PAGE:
In Brazoria, Texas, a couple claims the drug Zofran, which is a powerful anti-nausea medication that is manufactured by GlaxoSmithKline, caused tragic effects in two pregnancies. According to court documents, the couple’s first child died within a month after the mother gave birth. The child was exposed to the drug during the first trimester of pregnancy. The couple’s second child, who is 13 years old, has congenital kidney disease due to Zofran.
The couple’s complaint was originally filed on July 24, 2015 with the United States District Court in Delaware. Then, the Short Form Complaint was presented to the United States District Court in Massachusetts. In Massachusetts, there are an estimated 300 Zorfran lawsuits that were consolidated on September 6, 2016.
The Couple Believes Zorfran Lead to Fatal Congenital Heart Defects
The couple became pregnant in November of 2000. This was nearly two years before Thomas Gerahty and Matthew Burke reported that GlaxoSmithKline was responsible for promoting the drug for “off-label” use in women who were pregnant.
During an ultrasound, which was performed early in the pregnancy, the couple was told their unborn baby was healthy. Doctors did not recognize any signs of abnormalities at this stage in the pregnancy. However, when the mother started to experience morning sickness, her doctor prescribed her Zofran, which was taken in the first trimester of her pregnancy.
At 20 weeks, the mother had a routine diagnostic procedure. The plaintiff’s doctor found that the baby, H.H., had developed serious physical malformations. These malformations included a life-threatening heart defect. There has been research conducted in recent years that has shown taking Zofran in the first trimester of pregnancy can put an unborn child at an increased risk for developing heart defects. To this day, Zofran’s potential dangers are still studied all over the world.
The birth was classified as a “high risk birth.” H.H. was delivered by cesarean section on August 2, 2000. The parents reported, “there was a team of pediatric cardiac specialists” present when H.H. was born. According to the couple, “H.H.was whisked away from her mother.” H.H. was taken to a different hospital where she was placed on a ventilator after having trouble breathing.
The baby’s parents stated she would live “the remainder of her life” in the Neonatal Intensive Care Unit (NICU). H.H. passed away one month after being born. She had received “multiple surgeries and medical treatments.” The baby was born with a malformed aorta. The left side of the child’s heart was one-fifth the size it should have been.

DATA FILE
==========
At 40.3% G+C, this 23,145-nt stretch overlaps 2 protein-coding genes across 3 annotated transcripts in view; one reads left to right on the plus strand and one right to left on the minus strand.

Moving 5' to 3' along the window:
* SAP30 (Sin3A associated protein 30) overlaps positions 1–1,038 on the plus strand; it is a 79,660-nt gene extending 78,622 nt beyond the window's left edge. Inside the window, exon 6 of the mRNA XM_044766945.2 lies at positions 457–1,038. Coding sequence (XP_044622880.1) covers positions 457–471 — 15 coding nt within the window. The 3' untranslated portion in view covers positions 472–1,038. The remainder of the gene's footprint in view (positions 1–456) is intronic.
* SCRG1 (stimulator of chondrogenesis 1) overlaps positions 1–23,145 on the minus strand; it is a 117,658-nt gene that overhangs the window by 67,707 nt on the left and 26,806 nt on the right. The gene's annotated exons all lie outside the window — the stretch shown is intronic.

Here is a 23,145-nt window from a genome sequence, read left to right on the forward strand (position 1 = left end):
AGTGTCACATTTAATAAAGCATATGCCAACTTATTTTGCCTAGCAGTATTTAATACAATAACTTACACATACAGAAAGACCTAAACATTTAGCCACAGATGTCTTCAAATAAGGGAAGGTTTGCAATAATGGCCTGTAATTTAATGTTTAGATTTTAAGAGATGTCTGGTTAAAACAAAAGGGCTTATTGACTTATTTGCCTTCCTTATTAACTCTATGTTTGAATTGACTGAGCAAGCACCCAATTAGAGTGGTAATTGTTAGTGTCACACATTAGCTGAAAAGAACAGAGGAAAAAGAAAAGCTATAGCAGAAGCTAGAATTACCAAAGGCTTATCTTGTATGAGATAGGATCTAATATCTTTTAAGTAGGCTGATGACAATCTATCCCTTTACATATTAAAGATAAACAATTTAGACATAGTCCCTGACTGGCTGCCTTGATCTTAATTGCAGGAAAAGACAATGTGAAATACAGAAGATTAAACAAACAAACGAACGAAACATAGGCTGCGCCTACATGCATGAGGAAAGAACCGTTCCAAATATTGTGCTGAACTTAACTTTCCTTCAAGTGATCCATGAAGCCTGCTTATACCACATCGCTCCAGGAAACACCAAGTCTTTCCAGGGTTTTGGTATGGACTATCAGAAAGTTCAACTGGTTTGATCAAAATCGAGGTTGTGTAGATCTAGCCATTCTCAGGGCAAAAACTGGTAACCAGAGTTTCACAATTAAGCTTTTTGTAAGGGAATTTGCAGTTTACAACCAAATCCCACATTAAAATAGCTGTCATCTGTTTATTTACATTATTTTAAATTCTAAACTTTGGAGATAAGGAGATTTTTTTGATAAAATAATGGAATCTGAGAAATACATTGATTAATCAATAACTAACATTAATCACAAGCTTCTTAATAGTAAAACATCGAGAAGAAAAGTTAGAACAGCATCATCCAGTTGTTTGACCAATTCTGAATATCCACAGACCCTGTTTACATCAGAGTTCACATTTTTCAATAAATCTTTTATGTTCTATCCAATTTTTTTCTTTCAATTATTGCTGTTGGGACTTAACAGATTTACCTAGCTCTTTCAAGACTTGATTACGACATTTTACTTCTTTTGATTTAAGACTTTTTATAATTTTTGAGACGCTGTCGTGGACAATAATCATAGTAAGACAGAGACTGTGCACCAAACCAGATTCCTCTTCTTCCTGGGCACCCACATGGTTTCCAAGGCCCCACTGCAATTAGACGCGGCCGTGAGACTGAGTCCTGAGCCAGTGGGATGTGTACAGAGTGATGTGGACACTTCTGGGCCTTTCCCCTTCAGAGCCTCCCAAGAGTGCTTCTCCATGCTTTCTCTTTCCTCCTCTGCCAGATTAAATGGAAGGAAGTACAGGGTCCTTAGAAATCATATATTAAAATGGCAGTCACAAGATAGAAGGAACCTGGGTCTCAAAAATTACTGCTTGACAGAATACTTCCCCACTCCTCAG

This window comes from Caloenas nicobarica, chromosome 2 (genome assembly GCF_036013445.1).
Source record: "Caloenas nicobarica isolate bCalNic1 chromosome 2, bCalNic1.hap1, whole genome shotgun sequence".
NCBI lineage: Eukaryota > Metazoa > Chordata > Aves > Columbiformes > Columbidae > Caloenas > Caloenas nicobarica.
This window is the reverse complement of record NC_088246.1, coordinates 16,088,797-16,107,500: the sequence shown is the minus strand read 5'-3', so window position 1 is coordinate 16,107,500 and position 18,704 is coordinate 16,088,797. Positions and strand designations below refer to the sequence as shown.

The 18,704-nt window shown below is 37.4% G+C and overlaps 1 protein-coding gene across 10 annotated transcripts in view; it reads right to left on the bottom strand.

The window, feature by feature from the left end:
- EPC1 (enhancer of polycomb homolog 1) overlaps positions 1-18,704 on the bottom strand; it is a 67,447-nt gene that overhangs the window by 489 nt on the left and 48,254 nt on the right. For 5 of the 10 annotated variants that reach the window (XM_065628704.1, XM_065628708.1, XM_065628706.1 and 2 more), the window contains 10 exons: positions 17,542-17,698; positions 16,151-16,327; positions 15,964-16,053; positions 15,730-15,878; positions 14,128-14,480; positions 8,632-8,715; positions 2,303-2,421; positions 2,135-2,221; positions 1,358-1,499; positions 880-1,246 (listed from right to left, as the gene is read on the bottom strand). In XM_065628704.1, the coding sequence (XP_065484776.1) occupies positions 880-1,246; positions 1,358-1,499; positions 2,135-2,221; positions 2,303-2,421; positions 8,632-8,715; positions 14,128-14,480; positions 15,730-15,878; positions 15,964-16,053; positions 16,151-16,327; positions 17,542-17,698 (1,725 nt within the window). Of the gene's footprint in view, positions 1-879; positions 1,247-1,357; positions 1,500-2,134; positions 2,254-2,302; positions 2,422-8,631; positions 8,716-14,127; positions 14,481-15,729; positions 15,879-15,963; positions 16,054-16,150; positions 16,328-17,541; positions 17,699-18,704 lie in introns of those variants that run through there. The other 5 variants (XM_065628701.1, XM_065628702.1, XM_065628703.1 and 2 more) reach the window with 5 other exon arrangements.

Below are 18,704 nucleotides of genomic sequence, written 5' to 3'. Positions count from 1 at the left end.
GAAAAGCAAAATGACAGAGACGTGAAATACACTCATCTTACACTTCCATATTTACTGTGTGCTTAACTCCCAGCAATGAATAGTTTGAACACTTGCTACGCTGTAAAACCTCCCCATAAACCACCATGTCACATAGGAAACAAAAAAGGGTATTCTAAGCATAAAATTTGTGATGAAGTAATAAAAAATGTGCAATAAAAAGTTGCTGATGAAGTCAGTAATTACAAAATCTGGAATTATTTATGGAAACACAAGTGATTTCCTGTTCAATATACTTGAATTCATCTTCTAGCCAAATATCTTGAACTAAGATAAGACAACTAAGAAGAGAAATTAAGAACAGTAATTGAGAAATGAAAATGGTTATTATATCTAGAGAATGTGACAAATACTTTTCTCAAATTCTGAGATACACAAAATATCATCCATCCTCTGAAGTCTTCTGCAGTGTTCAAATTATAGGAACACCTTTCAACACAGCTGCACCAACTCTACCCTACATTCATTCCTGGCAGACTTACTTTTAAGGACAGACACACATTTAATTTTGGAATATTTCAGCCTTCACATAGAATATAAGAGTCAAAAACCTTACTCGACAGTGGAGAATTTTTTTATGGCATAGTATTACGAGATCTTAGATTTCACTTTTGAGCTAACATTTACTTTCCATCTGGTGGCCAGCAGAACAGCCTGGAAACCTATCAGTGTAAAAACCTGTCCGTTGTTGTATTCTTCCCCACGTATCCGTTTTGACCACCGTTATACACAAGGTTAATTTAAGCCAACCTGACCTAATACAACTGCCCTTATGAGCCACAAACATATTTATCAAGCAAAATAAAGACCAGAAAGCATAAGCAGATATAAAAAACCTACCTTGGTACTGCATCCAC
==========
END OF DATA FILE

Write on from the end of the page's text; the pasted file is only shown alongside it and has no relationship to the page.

The Second Child has Serious Kidney Defects
Two years after the death of the baby, the parents were expecting another girl. The mother experienced severe morning sickness and was once again prescribed Zofran in her first trimester.
B.H., which is the name of the girl, was also a high risk birth. On February 18, 2003, B.H. was born. However, right after birth B.H. started to vomit and had reflux. According to her parents, she was “unable to ingest and retain sufficient nutrition necessitating an extended hospital stay, and extensive testing.”
The child, who still suffers from reflux, urinary, and kidney maladies, had congenital kidney defects at birth. Her parents believe her health conditions are a result of Zofran.
Are Individuals Still Able to File Zofran Lawsuits?
With most Zorfran lawsuits, more than 280 families have stories that are very similar. There are women all over the United States who were prescribed Zofran, which was never approved by the Federal Food and Drug Administration (FDA) for use during pregnancy.
As a result of taking the drug during pregnancy, there have been many children who were born with severe congenital malformations. Because of the similarities, the cases have been consolidated in a Federal Court in Boston. However, lawsuits are still being filed as personal injury cases.
Mark Sadaka from Pharma Watch Dog, the leading Hazardous Chemical Attorney, has a national practice and works with clients from New York to Alaska.